Nazi duplicity laid bare in ‘Berlin 36’
The German film “Berlin 36,” set against the Nazi-organized Olympic Games of 1936, has much going for it.
There is the pageantry and excitement of the Games, caught in old newsreels, with the Fuehrer himself opening the festivities.
Most intriguing, the film recounts the actual story of the German Jewish athlete Gretel Bergmann, who held the German record in the women’s high jump and was one of the world’s best in her specialty, as well as a top shot putter.
Bergmann’s tribulations focus the film on the deviousness of the Nazi elite, if such focus were needed, and its obsession with supposed Aryan superiority over other races.
Regrettably, the filmmakers stretch the “based on a true story” label so far as to distort the film’s key subplot to heap an unnecessary extra layer on top of the factual edifice of Nazi villainy.
“Berlin 36” opens a year earlier, in London, where the 21-year-old Bergmann, having been barred, like all German Jews, from competing in her native country, has just won the British high-jump championship. In the midst of the London celebration, her father arrives unexpectedly to urge his daughter to return and try out for the German Olympic team.
At first Gretel indignantly refuses, but when her father warns that a refusal would put her family, which has remained in Germany, into great jeopardy, she gives in.
Barring a sudden Nazi fondness for Jewish athletes or for fair play, the reason for the German demand is more complex.
With the rise of a strong movement in the United States to boycott the Nazi Olympics, even Avery Brundage, head of the American Olympic Committee and a Nazi sympathizer, demanded that Germany comply with the international Olympic rules not to bar anyone from participation because of race or religion.
Fearful that the large and popular American team would not show up, Nazi sports leader Hans von Tschammer und Osten staged an elaborate charade of inviting 21 Jewish athletes to train with the German team.
Bergmann, though bullied and ostracized in the training camp, gritted her teeth and clearly beat her competitors while setting a new German mark. This fact was expunged from the official record, but restored by the German Sports Federation in 2009.
But now comes a curious historical twist, which evolves into a major sub-theme. A new Aryan contender, Marie Kettler, appears in the training camp and seems capable of beating Bergmann. Kettler’s character is based on an actual Olympic athlete, Dora Ratjen, who was raised as a girl from infancy but was actually male.
In the film version, the top Nazis know of Kettler’s real sex but conspire to hush up the finding. Kettler and Bergmann are assigned to the same room and eventually become supportive friends.
In real life, the imposter was unmasked as a man in 1938, and exhaustive journalistic research has since shown that even the Nazis had been unaware of Marie/Dora’s actual sex.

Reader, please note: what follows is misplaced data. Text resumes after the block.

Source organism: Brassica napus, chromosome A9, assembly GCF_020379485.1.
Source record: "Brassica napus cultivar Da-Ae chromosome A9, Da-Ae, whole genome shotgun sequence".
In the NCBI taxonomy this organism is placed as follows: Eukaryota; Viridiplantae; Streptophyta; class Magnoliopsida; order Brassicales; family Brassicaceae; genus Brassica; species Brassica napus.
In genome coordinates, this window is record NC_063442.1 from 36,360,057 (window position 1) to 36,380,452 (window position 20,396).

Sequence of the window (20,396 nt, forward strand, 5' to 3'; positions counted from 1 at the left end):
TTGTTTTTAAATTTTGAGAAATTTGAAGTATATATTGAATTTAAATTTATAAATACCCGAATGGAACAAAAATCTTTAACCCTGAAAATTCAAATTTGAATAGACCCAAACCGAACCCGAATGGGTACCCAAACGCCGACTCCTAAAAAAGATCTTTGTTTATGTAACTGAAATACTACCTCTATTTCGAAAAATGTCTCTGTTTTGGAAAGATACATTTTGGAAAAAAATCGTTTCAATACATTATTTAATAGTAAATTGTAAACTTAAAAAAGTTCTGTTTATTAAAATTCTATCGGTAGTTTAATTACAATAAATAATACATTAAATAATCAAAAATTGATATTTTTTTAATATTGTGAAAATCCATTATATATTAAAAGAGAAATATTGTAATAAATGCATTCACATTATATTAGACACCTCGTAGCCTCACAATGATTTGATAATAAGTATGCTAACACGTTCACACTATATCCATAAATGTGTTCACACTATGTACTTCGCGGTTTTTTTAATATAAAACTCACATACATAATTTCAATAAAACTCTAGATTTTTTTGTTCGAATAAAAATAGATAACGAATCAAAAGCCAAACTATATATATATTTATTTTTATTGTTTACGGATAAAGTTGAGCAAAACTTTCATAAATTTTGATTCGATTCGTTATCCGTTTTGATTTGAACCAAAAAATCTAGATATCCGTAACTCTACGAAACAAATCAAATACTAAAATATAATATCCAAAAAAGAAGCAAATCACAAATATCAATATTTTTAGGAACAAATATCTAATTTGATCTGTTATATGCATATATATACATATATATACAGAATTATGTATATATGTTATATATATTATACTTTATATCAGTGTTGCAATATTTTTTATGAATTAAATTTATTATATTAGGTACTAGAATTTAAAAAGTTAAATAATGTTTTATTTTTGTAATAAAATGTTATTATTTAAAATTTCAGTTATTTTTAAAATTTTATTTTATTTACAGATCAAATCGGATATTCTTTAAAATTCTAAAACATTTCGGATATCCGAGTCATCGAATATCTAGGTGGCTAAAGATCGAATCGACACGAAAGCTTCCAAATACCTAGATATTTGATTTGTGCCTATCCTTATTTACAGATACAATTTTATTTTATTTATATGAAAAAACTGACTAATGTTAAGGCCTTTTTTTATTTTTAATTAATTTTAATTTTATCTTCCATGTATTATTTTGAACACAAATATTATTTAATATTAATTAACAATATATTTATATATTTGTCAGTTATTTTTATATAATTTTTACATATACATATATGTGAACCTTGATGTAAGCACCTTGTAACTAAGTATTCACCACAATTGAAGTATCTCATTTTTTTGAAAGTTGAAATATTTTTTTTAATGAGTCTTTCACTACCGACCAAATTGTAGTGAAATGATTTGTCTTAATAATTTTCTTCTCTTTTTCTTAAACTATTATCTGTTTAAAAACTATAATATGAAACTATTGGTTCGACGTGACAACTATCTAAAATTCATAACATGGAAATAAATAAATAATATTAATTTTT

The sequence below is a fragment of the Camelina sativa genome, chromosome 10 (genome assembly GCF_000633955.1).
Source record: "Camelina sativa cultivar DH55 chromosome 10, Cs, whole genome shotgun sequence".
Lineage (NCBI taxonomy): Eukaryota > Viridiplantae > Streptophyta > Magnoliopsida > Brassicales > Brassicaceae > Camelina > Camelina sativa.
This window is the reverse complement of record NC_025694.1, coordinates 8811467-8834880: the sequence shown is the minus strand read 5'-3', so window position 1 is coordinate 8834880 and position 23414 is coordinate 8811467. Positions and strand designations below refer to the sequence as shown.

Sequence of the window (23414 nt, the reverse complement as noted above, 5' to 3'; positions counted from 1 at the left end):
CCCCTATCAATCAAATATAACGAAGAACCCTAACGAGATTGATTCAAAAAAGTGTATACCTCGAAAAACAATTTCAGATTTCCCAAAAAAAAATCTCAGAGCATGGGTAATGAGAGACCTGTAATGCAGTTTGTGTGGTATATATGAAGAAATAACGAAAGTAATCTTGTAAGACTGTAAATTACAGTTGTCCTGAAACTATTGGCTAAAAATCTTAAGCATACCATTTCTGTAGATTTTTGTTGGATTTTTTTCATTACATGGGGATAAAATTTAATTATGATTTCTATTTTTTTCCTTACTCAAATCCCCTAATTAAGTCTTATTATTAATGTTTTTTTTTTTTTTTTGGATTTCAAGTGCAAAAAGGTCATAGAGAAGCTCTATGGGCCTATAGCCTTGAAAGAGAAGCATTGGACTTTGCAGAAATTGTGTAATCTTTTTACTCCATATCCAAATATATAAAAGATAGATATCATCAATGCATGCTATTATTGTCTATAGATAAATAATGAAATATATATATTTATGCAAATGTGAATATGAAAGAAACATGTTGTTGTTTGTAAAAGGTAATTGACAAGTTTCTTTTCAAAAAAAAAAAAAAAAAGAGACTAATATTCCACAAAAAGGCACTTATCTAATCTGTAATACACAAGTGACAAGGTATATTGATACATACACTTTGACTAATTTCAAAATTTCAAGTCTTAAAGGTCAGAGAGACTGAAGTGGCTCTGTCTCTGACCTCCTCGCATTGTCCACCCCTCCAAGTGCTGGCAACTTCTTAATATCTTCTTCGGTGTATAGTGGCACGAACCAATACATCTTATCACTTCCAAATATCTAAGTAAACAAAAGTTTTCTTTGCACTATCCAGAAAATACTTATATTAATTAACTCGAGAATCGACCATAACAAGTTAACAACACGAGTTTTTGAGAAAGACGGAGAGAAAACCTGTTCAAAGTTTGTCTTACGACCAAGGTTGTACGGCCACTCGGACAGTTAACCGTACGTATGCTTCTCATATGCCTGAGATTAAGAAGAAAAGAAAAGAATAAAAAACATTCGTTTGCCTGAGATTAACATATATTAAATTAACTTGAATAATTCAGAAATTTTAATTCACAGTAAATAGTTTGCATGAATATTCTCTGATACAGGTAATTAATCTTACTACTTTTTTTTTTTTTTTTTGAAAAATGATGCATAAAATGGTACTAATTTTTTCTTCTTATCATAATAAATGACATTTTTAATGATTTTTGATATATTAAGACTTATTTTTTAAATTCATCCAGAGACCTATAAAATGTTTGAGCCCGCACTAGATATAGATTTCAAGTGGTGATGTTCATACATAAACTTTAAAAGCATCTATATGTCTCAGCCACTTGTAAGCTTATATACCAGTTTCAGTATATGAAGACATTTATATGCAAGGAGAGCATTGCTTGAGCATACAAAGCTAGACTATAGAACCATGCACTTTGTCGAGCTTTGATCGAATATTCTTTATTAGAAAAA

In the light of subsequent cataclysmic events, it seems boorish to quibble about this long-ago incident. What is important, however, is not to raise any doubts about the enormity of Hitler’s crimes by adding even minor erroneous accusations.
For the record, Bergmann, the gold medal favorite, was kicked off the German team at the last minute on a trumped-up excuse. Ironically, the top medal went to another Jewish woman, Ibolya Czak, representing Hungary.
As another historical footnote, shortly after the Berlin Games, Hitler ordered architect Albert Speer to design an enormous 400,000-seat stadium in Nuremberg, where all future Olympiads would be held, after Germany conquered the world.
As cinema, “Berlin 36” draws its strength from its actors’ performances. Karoline Herfurth as Bergmann convincingly portrays the emotional ups and downs of the Jewish athlete, and Axel Prahl is particularly sympathetic as her German trainer who puts sportsmanship above Nazi ideology.
Director Kaspar Heidelbach keeps the film balanced in showing both the ecstasy and the ominous undertones of the Berlin Olympics.
If I may be allowed a personal note, in 1936, I was an 11-year-old Jewish boy in Berlin and, as a sports nut, was caught up in the general euphoria of the Games.
I did notice that the glass cases throughout the city displaying the grotesque anti-Semitic caricatures of the lurid Der Stuermer newspaper suddenly disappeared for the duration of the athletic competitions.
The undoubted hero of the Games was Jesse Owens, the African American sprinter and long-jumper and winner of four gold medals, and the popular chant on the streets, with a pronounced German accent, was “Jesse Owens, Jesse Owens, Jesse Owens, U.S.A.”
Pundits have tried to figure out Owens’ popularity among Germans, when Nazi ideology consigned blacks to subhuman status.
In actuality, blacks (unlike Jews), were almost completely unknown in Germany, except as circus performers, and were viewed by the man on the street as curiosities, like The Bearded Lady or The Boy With Two Heads, rather than as objects of ideological or racial hatred.